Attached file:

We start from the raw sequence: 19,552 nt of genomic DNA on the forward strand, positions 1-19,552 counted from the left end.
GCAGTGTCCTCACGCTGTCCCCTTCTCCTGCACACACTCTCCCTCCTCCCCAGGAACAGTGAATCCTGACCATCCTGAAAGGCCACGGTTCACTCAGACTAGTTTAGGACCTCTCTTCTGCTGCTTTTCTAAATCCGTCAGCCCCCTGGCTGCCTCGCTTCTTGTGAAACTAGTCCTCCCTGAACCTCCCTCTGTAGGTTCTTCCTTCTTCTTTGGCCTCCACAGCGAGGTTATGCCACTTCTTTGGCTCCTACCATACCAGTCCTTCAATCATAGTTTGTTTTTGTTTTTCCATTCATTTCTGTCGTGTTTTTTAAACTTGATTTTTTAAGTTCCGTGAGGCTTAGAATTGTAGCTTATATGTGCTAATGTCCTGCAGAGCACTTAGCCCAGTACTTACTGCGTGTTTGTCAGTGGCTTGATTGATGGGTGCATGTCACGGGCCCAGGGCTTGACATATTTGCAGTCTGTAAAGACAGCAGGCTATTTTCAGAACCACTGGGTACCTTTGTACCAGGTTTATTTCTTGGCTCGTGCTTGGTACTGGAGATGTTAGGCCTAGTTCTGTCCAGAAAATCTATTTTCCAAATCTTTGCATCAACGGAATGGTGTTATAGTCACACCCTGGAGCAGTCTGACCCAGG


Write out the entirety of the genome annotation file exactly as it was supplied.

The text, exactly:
We start from the raw sequence: 19,552 nt of genomic DNA on the forward strand, positions 1-19,552 counted from the left end.
GCAGTGTCCTCACGCTGTCCCCTTCTCCTGCACACACTCTCCCTCCTCCCCAGGAACAGTGAATCCTGACCATCCTGAAAGGCCACGGTTCACTCAGACTAGTTTAGGACCTCTCTTCTGCTGCTTTTCTAAATCCGTCAGCCCCCTGGCTGCCTCGCTTCTTGTGAAACTAGTCCTCCCTGAACCTCCCTCTGTAGGTTCTTCCTTCTTCTTTGGCCTCCACAGCGAGGTTATGCCACTTCTTTGGCTCCTACCATACCAGTCCTTCAATCATAGTTTGTTTTTGTTTTTCCATTCATTTCTGTCGTGTTTTTTAAACTTGATTTTTTAAGTTCCGTGAGGCTTAGAATTGTAGCTTATATGTGCTAATGTCCTGCAGAGCACTTAGCCCAGTACTTACTGCGTGTTTGTCAGTGGCTTGATTGATGGGTGCATGTCACGGGCCCAGGGCTTGACATATTTGCAGTCTGTAAAGACAGCAGGCTATTTTCAGAACCACTGGGTACCTTTGTACCAGGTTTATTTCTTGGCTCGTGCTTGGTACTGGAGATGTTAGGCCTAGTTCTGTCCAGAAAATCTATTTTCCAAATCTTTGCATCAACGGAATGGTGTTATAGTCACACCCTGGAGCAGTCTGACCCAGG